Citizenship Schools are not just history; they give us a path to continue to correct injustice.

      • bfitzinAR
        February 8, 2018 at 1:27 pm

        We still need Citizenship Schools – and not just for people of color. Too damned many white folks don’t know what their rights are – and what their rights aren’t. Especially what their rights aren’t. But unless/until they know how the system really works rather than the way they want it to work they are incredibly manipulable. So the need is 2-fold. Folks of color need to know their rights so they can work on getting them. White folks need to know how the system works so the “welfare queen” & “Indians get free housing” & “bussing to the polls” crap can’t be used to manipulate them. (and a certain group of a specific Independent’s supporters need to learn who actually makes the laws/rules about voter registration, early voting, etc.)

  2. WYgalinCali
    February 8, 2018 at 9:49 am

    Good morning, Pond Dwellers and thanks, DoReMi for the double dose this week. Also, thanks for allowing me to use your Tuesday diary on self care. Some may call it cheating but I say we are simply maximizing the exposure. Plus, it’s adorable.

    As I stated in the 🍊, I am not knowledgeable about Septima Clark (nor that much about the CR movement). It wasn’t in my books growing up because it was still a struggle. We covered the death of MLK in current affairs but not that much. So, I appreciate the education that you’ve given me. It’s up to me to supplement.

    44 with a high of 73 today. It’s never a bad time for more coffee.

    • DoReMI
      February 8, 2018 at 11:05 am

      I see your 73 and raise you:
      19 now with a high of 21 expected; also a winter storm watch starting tonight and going through Friday night with 6-10″ of snow predicted (last night it was 5-9″…I have no idea where the extra inch came from!)

      And it’s only cheating if someone hates Bassets, and who is ever going to admit that?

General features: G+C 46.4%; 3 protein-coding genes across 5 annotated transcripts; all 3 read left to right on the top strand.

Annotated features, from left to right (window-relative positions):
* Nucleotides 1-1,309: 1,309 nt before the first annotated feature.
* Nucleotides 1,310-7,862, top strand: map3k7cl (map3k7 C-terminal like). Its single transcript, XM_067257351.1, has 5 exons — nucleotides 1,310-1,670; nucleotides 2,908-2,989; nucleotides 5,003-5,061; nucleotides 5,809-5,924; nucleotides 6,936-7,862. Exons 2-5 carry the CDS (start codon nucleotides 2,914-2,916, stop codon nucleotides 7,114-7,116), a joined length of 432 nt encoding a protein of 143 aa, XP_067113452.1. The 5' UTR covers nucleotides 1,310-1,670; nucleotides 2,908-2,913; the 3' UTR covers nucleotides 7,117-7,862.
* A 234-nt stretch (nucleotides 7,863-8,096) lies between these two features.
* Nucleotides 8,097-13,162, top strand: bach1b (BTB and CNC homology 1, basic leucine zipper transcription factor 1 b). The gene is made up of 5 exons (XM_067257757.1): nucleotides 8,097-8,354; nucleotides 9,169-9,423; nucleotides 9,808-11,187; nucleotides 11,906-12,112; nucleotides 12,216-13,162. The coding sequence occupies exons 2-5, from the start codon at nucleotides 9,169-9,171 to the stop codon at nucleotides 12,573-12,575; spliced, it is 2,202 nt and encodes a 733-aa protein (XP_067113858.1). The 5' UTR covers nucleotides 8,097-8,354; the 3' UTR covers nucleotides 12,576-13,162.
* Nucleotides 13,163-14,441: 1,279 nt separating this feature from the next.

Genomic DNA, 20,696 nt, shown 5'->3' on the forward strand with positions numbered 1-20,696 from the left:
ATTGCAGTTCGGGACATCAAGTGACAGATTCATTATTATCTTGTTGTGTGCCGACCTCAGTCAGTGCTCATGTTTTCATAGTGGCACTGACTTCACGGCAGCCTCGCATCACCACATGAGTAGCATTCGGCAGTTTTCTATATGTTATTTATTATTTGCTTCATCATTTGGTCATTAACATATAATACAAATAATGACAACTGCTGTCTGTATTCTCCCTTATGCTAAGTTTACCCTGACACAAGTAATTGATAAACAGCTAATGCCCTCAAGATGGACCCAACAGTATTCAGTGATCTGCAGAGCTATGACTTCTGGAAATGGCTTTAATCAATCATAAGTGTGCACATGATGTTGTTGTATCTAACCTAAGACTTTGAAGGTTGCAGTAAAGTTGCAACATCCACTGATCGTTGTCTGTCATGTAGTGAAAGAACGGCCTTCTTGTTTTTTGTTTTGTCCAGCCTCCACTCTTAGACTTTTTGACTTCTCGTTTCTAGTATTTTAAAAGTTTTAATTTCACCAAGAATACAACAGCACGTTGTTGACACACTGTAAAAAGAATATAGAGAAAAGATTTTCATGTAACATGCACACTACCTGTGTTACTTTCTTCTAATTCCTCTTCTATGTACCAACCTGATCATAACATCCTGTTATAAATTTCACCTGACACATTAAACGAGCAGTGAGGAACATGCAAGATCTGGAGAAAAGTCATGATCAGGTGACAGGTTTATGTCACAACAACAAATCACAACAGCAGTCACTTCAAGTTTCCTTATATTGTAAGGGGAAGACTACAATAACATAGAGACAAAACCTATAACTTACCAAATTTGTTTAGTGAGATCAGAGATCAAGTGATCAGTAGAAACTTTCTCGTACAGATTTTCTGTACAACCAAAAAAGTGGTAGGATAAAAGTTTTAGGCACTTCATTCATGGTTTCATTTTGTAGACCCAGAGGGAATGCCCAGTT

3. Batch
    February 8, 2018 at 10:28 am

    Morning meese…Thanks for the bonus edition this morning Sher…Always look forward to learning and your diaries always hit the spot…Septima Clark was someone I had no knowledge of but I do now…So, thanks!

    There is a lot people could learn if they’d just get over their preconceived thoughts and read a little about the people who have fought for equal rights…Seems like black men on the whole were just as misogynistic as the white men of today have shown themselves to be….Times are changing though…

    • DoReMI
      February 8, 2018 at 10:48 am

      Thanks, Batch! There’s so much I didn’t even mention: her years as a teacher and a principal; her own ongoing education; her involvement with the NAACP; getting fired from her job because she was a member of the NAACP…I could go on and on. She was 63 when she took on the Citizenship Schools for the SCLC, so she had a full career as a teacher and activist well before that. One of these weeks I’m going to do finish the post I’ve started on the “school” where she received so much of her training (as did so many other civil rights activists). Learning to organize did not just happen out of the clear blue, which is a lesson I think most of us here realize, but some on the leftiest left have yet to learn.

      I also do these posts because my age and my privilege have left me ignorant of so many of these strong, amazing activists, particularly the women. On my twitter feed, the mantra is, “Listen to the black women.” I try to do that, but I also want to hear the voices of the original “mothers of the Movement.” So this is a series that will be ongoing for awhile.

      • bfitzinAR
        February 8, 2018 at 1:35 pm

        So glad you are doing a series on these women. I feel a little uncomfortable with calling the the mothers of the Movement, although of course that’s exactly what they are, since that term is currently used for women who’ve lost children/family to our criminal justice system. The women who “designed a whole program” are certainly the Founding Mothers of the Civil Rights movement though and some of them did lose family to our criminal justice system so it is appropriate both ways. I’m definitely looking forward to your coming diaries. {{{HUGS}}}

        • DoReMI
          February 8, 2018 at 2:32 pm

          Dr. King gave Ms. Clark the moniker, but nowadays (probably to avoid confusion) she is often referred to as the Grandmother of the movement or the Queen Mother of the movement. No question though that a lot of people stand on her shoulders.

          • bfitzinAR
            February 8, 2018 at 5:29 pm

            Absolutely – ALL women of the Movement “stand on her shoulders” – although I prefer the metaphor of handing on the torch. She definitely lit and handed out a whole lot of torches, just as she received her torch from those who came before her, and the world is much illuminated thereby. I like “Grandmother of the Movement” – but then I’m a grandmother. :) – and it reflects the reality that there are great-grandmothers of the Movement reaching back further than is even written down.